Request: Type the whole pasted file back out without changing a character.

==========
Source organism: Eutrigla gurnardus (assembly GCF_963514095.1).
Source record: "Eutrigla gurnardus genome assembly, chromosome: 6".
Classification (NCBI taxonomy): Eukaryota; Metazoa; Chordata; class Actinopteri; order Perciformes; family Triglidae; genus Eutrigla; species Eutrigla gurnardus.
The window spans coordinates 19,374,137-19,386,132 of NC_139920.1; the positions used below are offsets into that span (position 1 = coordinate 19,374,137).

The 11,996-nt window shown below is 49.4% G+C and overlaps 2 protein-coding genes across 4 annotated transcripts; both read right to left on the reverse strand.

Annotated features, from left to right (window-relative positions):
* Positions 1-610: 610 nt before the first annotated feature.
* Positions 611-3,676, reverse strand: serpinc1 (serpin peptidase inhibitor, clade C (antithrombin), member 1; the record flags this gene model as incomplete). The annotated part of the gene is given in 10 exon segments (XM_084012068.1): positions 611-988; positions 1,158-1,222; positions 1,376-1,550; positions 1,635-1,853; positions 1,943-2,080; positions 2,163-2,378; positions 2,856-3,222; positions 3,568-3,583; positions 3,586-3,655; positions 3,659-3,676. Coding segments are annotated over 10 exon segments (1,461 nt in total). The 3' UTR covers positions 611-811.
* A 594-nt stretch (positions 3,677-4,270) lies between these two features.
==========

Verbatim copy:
Source organism: Eutrigla gurnardus (assembly GCF_963514095.1).
Source record: "Eutrigla gurnardus genome assembly, chromosome: 6".
Classification (NCBI taxonomy): Eukaryota; Metazoa; Chordata; class Actinopteri; order Perciformes; family Triglidae; genus Eutrigla; species Eutrigla gurnardus.
The window spans coordinates 19,374,137-19,386,132 of NC_139920.1; the positions used below are offsets into that span (position 1 = coordinate 19,374,137).

The 11,996-nt window shown below is 49.4% G+C and overlaps 2 protein-coding genes across 4 annotated transcripts; both read right to left on the reverse strand.

Annotated features, from left to right (window-relative positions):
* Positions 1-610: 610 nt before the first annotated feature.
* Positions 611-3,676, reverse strand: serpinc1 (serpin peptidase inhibitor, clade C (antithrombin), member 1; the record flags this gene model as incomplete). The annotated part of the gene is given in 10 exon segments (XM_084012068.1): positions 611-988; positions 1,158-1,222; positions 1,376-1,550; positions 1,635-1,853; positions 1,943-2,080; positions 2,163-2,378; positions 2,856-3,222; positions 3,568-3,583; positions 3,586-3,655; positions 3,659-3,676. Coding segments are annotated over 10 exon segments (1,461 nt in total). The 3' UTR covers positions 611-811.
* A 594-nt stretch (positions 3,677-4,270) lies between these two features.